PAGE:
Coverage is defined as the number of sample nucleotide bases sequence aligned to a specific locus in a reference genome. The easiest way to explain this is with a real sequenced bacterial sample that has been aligned to the reference genome Escherichia coli BW2952.
Fig. 1 shows a single sample read aligned to the reference genome E. coli BW2952. The terminal base Thymine aligns to the reference genome at locus 4,134,698. There is only one sample base aligned at this locus, thus, we state that there is 1x coverage of the reference genome at this locus.
Note the “REV” designation for this particular read, which indicates that it was aligned in the reverse direction, that is, 3′-end on the right and 5′-end on the left. Most alignment algorithms attempt to align reads in both the forward and reverse directions to see which orientation gives the best alignment scores. The read naming convention, in this case, is derived from an Illumina standard.
Fig. 2 shows multiple sample reads aligned to the same reference genome. The reference genome contains a Guanine base at locus 4,178,752. There are several reads that also contain Guanine mapped to this same locus. We can see immediately that there are 11 Guanine bases aligned to the reference genome at this locus, thus, we state that there is 11x coverage of the reference genome at this locus.
Note that reads are mapped in both the forward “FWD” and reverse “REV” directions. Again, the read naming convention is derived from an Illumina standard.
By induction, we can see that coverage is defined by the number of sample read bases that align to a specific locus on the reference genome. For example, we typically see 100x to 200x coverage for bacterial whole genome sequencing runs. The level of coverage can be adjusted up or down, within the limits of the sequencing platform, by the number of samples run simultaneously in a single run (i.e. by the level of multiplexing).
Fig. 3 shows the coverage of a sequenced E. coli bacterial sample when aligned to the reference genome E. coli BW2952. Note the relatively uniform coverage across the entire length of the reference genome. In this case, the mean coverage was 204 reads with a standard deviation of 22 reads. This is fairly high coverage with little variability across the entire reference genome. There are a few isolated peaks in coverage, up to 750 reads across a small set of loci, and a fairly pronounced gap in coverage around locus 4,100,000.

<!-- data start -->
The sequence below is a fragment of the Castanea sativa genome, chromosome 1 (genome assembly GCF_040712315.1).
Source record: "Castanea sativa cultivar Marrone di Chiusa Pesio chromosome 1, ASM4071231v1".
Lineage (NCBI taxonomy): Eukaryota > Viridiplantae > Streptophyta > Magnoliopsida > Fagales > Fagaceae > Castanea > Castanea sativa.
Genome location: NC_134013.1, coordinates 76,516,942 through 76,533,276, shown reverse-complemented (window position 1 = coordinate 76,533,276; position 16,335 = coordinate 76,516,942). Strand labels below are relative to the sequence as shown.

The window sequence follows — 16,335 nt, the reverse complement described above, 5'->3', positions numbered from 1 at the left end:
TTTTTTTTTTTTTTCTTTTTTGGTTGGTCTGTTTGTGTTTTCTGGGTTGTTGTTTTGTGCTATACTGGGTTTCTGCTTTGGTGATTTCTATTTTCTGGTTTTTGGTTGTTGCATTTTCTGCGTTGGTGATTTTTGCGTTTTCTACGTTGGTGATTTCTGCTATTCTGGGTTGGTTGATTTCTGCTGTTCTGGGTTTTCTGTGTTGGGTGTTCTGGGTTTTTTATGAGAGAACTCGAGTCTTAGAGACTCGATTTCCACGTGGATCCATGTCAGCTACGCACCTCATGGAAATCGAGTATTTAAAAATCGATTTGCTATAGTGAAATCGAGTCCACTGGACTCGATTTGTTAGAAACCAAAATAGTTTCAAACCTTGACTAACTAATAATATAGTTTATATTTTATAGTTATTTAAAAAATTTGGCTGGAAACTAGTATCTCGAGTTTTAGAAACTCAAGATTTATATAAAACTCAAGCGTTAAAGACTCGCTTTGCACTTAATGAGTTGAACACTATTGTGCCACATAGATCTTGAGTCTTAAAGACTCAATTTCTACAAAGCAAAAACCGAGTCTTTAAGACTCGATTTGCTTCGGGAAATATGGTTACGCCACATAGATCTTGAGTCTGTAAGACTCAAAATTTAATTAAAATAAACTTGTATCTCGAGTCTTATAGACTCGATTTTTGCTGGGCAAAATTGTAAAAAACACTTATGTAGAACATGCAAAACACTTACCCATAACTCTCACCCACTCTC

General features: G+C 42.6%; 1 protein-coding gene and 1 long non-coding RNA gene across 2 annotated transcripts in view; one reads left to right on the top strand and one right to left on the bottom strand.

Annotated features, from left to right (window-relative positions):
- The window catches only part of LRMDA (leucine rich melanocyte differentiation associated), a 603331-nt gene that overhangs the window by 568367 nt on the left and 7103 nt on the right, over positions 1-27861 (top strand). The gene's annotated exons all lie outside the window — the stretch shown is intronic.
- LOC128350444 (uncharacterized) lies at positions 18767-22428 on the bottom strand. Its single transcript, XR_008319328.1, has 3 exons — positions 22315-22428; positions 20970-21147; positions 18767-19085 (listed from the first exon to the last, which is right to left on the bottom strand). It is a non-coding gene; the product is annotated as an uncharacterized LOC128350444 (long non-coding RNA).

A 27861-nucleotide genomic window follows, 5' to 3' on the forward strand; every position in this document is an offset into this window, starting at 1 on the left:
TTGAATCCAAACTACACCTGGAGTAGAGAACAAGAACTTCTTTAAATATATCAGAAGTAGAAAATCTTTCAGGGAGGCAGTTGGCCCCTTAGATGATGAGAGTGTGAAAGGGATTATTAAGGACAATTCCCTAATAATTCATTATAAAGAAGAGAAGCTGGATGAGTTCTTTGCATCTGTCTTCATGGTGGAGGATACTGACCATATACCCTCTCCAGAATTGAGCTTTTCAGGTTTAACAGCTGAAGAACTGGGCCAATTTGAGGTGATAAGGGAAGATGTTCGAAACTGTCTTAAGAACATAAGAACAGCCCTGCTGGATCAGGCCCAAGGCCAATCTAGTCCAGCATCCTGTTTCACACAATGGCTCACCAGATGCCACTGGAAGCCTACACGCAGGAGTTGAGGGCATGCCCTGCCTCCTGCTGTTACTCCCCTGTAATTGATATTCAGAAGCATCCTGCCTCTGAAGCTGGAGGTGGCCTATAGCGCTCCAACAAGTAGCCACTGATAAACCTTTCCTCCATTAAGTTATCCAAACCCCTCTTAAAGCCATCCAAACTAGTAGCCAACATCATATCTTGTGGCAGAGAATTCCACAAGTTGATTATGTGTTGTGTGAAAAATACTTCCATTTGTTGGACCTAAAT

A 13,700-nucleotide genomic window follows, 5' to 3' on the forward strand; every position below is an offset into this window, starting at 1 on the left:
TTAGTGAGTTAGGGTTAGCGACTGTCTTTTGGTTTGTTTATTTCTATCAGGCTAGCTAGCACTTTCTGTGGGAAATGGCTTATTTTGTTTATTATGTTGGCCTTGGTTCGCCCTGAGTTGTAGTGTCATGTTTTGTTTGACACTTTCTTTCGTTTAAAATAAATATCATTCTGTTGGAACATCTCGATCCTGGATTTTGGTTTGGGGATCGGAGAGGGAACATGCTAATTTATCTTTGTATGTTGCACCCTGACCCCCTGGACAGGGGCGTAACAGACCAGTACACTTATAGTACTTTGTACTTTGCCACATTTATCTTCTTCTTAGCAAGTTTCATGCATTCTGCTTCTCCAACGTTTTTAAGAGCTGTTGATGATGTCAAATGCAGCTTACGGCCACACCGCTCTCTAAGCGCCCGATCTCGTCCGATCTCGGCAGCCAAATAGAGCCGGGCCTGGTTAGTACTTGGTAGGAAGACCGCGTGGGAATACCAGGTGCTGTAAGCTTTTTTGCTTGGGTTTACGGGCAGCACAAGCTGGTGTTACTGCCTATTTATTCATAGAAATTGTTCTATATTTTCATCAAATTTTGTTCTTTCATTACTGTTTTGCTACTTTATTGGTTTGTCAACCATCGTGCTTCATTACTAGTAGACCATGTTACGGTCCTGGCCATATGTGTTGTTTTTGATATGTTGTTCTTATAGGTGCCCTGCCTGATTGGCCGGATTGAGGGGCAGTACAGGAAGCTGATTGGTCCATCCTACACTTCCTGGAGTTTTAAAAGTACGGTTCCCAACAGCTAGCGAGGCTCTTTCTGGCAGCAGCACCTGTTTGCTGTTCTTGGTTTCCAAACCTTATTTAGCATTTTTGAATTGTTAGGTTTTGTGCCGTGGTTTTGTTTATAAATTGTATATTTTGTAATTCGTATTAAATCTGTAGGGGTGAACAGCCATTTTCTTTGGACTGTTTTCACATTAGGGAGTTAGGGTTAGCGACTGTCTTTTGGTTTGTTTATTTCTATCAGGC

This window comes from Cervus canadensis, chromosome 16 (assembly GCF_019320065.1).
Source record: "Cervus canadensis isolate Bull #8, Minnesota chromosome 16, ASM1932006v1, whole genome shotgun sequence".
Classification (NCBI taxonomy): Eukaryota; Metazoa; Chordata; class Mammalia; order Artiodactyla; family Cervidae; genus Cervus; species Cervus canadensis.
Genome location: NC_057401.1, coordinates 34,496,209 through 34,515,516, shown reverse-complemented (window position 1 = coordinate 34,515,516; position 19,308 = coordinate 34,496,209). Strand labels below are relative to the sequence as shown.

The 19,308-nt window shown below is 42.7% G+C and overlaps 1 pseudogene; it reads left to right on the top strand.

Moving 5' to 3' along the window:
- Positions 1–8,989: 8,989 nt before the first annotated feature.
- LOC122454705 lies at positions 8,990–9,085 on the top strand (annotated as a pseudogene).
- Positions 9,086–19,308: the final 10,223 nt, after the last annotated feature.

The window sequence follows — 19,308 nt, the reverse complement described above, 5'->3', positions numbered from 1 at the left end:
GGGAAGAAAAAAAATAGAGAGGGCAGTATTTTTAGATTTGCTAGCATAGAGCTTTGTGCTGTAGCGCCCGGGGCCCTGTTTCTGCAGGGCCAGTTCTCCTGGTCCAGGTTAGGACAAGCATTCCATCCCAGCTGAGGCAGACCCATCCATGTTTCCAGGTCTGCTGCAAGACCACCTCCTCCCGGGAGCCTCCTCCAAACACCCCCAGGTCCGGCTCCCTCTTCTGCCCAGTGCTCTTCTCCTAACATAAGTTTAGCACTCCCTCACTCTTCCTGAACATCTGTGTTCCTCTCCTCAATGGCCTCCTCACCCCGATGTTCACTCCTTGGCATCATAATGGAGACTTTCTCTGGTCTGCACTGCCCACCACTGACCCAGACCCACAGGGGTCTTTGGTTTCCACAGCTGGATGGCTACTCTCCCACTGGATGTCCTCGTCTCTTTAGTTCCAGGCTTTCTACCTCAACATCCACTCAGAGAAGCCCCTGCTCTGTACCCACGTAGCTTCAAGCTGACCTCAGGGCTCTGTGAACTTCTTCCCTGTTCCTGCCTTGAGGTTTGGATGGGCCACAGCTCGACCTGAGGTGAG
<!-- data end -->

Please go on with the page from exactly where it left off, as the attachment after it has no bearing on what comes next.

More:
Except for the few peaks and a gap, the sample read distribution seems to follow a discrete uniform distribution. Occasional peaks may be due to PCR anomalies during library prep. In bacterial samples, gaps are often indicative of inserted bacteriophages, prophages, and plasmids.
The Lander-Waterman equation is often used to estimate coverage:
C = (L x N) / G
C = coverage
L = read length (bp)
N = number of reads
G = haploid genome length (bp)
For single-end reads, the read length is simply the total length of a read. For example, we occasionally use single-end reads with a read length of 1 x 150 bp = 150 bp.
For paired-end reads, the read length is the sum of the lengths of the two individual reads. For example, we most often use paired-end reads with a read length of 2 x 150 = 300 bp. Paired-end reads include an insert sequence that typically averages 300 bp. For coverage estimates, we ignore the insert sequence.
In our E. coli sample above, suppose we make a paired-end sequencing run with L = 300, N = 3,113,148, and G = 4,578,159. The estimated coverage C would be:
(300 x 1,666,666) / 5,000,000 = 204x
The number of reads N in an actual run was in fact close to the 1.6M shown here, suggesting that the Lander-Waterman equation was quite accurate in estimating coverage.
Lander, E. S. & Waterman, S. Genomic Mapping by Fingerprinting Random Clones : A Mathematical Analysis. Genomics 239, 231–239 (1988).